English Aristocrats in Kražiai in the Middle of the 16th Century
Catherine Willaughby, the Duchess of Suffolk (1519/1520-1580) and her second husband Richard Bertie (1517-1582), who were closely tied to England’s royal family, lived in the town of Kražiai, not far from Kelmė, from the middle of 1557 to March 1559. As a faithful Protestant, she later became a hero, with ballands, plays and films made about her.
Life, Drama, and Religious Persecution
The future Duchess of Suffolk studied music and dance, Latin, and Greek, and the basics of taking care of a household as a child. When she was approximately 13 to 14 years old, she married 47 year-old Charles Brandon, the 1st Duke of Suffolk (1484-1545), in 1533, with whom she had two sons – Henry (1535-1551) and Charles (1537/1538-1551). Both of them, who were between 15 and 18 years old, died from an illness of unclear origins known as the sweating sickness (also as English sweate, and sudor anglicus in Latin) in which a patient sweats profusely and has a high temperature, on July 16th, 1551. Men in England between 15 and 45 years of age were the ones that suffered most from this disease, and the last time it led to death was in 1551.
After her husband's death, the beautiful and wealthy widow who inherited the title secretly, married Richard Bertie (1517-1582), a member of her household, at the beginning of 1553. He did not have a title, however he was educated, had finished Oxford, and knew Latin (which came to good use in exile), French, and Italian. Both were fervent Protestants. The marriage stoked many rumours. The couple belonged to the Protestant faith, which, differed from many others (for example, William Cecil, an old friend of the duchess), strictly refused to return to the Catholic faith or reconcile themselves to the restoration of Catholicism carried out by Mary Tudor, who became the Queen of England in July 1553. The educated, wealthy and publically known aristocrat Catherine Suffolk openly supported Protestantism. The couple would have been killed in England. They pragmatically took care of their holdings (renting them to Richard Bertie's parents), and left for the continent secretly in 1555.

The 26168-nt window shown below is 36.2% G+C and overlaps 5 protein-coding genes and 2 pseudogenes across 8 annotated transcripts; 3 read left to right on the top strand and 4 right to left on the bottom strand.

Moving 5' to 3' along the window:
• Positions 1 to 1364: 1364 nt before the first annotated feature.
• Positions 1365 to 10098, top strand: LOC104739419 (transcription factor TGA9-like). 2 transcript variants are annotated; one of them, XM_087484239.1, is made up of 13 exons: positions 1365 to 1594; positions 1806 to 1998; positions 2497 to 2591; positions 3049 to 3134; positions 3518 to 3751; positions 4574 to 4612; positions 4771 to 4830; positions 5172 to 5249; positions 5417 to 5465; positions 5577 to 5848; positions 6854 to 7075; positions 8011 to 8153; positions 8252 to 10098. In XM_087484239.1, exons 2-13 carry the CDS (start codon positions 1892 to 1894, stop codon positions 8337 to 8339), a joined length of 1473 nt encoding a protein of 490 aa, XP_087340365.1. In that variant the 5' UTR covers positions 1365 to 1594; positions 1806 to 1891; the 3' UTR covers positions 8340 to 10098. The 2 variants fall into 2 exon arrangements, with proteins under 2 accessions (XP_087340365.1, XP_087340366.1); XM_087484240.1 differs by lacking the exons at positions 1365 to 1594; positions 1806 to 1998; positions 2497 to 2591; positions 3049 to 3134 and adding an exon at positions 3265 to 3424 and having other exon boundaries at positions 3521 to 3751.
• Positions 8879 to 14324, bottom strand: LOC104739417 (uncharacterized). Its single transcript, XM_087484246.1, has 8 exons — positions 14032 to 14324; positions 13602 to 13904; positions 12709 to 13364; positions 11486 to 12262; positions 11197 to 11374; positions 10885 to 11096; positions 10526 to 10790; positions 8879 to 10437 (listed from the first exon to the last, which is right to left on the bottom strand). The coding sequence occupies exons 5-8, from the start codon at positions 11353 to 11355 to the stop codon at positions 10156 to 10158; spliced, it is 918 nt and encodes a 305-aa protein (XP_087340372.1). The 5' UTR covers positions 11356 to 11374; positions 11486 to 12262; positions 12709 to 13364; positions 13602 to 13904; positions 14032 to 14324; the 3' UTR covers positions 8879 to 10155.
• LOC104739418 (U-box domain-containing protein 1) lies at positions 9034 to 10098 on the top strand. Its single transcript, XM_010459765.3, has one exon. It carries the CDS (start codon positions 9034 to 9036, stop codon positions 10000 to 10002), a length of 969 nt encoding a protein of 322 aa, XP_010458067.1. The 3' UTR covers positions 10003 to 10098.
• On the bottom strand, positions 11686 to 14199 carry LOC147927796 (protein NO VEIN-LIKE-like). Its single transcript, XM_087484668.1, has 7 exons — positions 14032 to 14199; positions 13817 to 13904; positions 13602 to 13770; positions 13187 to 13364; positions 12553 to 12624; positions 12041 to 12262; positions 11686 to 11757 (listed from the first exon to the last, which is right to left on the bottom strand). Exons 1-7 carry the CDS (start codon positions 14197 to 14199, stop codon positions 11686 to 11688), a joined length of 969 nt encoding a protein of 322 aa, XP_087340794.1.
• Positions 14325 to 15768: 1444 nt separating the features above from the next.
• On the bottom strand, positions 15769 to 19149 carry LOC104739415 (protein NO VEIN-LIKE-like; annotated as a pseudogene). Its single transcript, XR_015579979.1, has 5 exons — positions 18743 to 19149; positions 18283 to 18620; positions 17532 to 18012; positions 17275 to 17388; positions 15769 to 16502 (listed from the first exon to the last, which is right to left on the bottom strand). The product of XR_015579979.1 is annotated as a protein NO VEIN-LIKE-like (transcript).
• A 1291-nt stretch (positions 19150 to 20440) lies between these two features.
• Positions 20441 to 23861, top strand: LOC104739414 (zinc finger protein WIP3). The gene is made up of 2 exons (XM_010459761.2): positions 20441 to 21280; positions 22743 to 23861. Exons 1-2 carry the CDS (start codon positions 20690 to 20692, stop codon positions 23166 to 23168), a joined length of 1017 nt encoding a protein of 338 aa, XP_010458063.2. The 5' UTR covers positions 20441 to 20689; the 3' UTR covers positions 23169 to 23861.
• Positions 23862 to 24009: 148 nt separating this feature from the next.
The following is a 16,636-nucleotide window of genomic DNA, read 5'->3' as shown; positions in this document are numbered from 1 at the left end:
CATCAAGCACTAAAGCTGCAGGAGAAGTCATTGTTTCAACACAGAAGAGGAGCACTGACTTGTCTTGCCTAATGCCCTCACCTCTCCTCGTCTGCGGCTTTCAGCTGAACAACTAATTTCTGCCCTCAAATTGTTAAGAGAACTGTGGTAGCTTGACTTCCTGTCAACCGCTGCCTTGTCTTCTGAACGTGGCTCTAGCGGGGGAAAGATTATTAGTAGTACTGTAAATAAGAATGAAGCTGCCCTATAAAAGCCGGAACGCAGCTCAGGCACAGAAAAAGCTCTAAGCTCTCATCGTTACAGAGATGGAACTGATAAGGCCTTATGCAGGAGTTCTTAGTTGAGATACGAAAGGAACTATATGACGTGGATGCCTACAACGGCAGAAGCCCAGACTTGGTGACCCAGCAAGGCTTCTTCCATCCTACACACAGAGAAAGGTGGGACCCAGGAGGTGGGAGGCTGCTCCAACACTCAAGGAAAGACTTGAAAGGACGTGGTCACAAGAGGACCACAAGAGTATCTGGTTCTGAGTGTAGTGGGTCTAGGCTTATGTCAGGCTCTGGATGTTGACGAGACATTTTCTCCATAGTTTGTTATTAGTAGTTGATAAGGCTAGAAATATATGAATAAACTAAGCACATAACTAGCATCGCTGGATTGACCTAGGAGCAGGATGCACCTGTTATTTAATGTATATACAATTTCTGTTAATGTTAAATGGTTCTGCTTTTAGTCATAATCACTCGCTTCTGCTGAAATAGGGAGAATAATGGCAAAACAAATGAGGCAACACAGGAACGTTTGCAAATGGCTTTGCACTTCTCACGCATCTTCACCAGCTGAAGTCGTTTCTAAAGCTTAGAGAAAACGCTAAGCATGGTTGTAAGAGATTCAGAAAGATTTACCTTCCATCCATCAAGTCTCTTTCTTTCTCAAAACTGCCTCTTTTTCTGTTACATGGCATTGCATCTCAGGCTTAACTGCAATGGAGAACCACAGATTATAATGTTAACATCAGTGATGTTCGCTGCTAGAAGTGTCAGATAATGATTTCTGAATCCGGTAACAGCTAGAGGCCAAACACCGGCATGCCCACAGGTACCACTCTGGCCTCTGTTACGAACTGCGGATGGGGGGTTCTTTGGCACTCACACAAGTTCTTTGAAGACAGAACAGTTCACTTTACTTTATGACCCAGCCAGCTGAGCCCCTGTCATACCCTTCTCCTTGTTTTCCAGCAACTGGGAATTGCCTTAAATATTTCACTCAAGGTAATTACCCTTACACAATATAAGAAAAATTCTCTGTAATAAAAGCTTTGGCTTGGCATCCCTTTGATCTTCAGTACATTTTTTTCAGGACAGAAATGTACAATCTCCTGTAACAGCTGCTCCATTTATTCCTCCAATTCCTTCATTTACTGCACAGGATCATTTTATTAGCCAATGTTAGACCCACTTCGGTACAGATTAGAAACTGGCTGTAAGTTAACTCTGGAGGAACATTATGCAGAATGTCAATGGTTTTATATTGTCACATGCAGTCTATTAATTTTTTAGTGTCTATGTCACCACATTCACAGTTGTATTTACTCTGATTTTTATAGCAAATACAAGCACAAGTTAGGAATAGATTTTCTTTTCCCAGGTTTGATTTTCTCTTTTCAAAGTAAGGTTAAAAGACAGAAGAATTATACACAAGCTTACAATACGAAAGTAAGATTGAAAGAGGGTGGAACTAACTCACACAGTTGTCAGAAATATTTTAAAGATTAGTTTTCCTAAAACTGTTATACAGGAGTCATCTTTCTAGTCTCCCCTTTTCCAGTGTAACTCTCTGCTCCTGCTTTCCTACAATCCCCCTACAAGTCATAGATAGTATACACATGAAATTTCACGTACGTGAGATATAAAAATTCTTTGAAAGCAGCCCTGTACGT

Their Wanderings Led Them to the Great Duchy of Lithuania (GDL)
The duchess together with her small family and a group of servants left for this self-imposed exile. She took along her baby daughter Susan (1554-after 1596). The family wandered for more than 2 years through various German lands. In 1555 they gave birth to a son, Peregrine (1551-1601). When he returned to his homeland in 1559, he was lawfully naturalized on August 2nd, 1559). Later on 15 male members of the Bertie family were named after Peregrine, who became a famous English war general.
While the refugees were in the unsafe town of Weinheim, in the Palatinate of the Rhine, King Sigismund Augustus invited them to stay in his country. A special letter was sent by Vilnius voivode and GDL Chancellor Mikołaj Radvila the Black. It seems that reformer Jan Lacki, who had come two years earlier from England, had told them about the noble religious refugees. Lacki had been in contact with former bishop and ardent Protestant ,William Barlow. Lacki acted as a mediator, presenting precious jewels of the nobles to Sigismund Augustus, and brought a document to them from the king for renting the holdings of Kražiai. There is a rumour that existed in literature that Catherine, the Duchess of Suffolk was among the candidates to become the wife of Sigismund Augustus after Queen Barbora died in 1551. Sigismund Augustus' invitation clearly shows his religious sympathies at the time and great religious tolerance that formed under the influence of Radvila the Black. For the exiles, the country also seemed sufficiently protestant and safe.